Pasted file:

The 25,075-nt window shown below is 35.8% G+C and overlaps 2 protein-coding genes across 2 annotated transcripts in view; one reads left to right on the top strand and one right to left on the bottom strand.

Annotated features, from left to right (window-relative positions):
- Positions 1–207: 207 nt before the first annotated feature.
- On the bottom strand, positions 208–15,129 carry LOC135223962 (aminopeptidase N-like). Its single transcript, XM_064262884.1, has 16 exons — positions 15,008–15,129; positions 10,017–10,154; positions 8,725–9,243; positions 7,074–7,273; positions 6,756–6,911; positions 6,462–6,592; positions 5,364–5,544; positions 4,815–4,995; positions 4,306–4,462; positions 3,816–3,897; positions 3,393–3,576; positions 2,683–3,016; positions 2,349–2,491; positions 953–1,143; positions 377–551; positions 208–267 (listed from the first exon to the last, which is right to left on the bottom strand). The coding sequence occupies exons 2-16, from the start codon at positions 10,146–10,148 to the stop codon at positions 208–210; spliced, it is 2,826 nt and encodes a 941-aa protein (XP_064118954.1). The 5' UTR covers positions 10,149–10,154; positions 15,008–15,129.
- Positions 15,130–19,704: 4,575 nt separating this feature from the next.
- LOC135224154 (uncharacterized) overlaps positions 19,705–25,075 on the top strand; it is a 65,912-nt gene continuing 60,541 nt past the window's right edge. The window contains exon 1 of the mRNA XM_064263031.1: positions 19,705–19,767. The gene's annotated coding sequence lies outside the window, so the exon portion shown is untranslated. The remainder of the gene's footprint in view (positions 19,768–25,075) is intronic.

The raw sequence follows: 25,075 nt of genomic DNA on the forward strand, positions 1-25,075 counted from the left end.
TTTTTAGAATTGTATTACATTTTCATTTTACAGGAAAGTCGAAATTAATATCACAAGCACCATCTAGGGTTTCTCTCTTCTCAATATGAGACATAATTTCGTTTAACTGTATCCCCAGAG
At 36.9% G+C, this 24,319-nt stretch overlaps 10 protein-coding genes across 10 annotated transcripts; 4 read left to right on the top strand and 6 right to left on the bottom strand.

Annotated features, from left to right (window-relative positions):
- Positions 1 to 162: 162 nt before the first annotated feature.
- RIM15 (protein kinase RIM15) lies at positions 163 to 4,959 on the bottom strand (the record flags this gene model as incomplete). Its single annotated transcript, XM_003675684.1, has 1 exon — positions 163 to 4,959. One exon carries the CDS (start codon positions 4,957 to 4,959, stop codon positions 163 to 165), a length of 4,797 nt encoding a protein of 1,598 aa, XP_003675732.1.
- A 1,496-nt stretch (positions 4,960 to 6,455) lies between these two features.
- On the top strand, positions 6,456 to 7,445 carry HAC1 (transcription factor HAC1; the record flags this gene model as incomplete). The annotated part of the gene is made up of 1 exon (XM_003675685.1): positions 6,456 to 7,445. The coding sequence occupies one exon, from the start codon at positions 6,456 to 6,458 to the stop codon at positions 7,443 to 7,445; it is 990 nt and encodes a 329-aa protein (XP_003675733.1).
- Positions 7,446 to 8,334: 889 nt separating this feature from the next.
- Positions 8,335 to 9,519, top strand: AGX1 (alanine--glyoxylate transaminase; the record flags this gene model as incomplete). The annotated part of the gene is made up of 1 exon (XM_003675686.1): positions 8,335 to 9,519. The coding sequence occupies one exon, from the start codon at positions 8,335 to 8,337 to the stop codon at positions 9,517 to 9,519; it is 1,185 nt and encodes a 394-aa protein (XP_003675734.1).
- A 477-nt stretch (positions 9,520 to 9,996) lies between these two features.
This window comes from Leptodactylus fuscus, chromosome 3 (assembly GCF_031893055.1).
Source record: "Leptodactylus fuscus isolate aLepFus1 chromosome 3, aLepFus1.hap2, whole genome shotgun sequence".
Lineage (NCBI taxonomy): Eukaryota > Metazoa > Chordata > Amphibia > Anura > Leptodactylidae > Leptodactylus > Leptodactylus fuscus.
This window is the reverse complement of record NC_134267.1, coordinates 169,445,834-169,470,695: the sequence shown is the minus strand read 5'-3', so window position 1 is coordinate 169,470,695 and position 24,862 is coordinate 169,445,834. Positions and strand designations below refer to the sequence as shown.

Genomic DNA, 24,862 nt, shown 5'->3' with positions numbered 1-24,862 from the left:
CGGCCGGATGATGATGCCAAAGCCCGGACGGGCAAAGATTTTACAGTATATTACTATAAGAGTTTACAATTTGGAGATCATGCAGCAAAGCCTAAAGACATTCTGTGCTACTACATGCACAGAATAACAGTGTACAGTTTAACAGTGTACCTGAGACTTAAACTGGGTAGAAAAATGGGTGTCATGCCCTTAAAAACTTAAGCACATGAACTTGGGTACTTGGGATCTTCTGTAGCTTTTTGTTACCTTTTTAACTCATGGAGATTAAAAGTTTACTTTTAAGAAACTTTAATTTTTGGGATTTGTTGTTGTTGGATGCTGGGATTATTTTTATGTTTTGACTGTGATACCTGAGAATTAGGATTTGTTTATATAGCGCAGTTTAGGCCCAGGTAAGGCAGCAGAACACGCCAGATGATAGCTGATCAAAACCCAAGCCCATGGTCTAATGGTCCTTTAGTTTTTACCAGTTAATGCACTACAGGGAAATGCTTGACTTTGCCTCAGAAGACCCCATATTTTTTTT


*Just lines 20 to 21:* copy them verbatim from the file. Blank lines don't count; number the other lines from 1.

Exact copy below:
Lineage (NCBI taxonomy): Eukaryota > Metazoa > Chordata > Amphibia > Anura > Leptodactylidae > Leptodactylus > Leptodactylus fuscus.
This window is the reverse complement of record NC_134267.1, coordinates 169,445,834-169,470,695: the sequence shown is the minus strand read 5'-3', so window position 1 is coordinate 169,470,695 and position 24,862 is coordinate 169,445,834. Positions and strand designations below refer to the sequence as shown.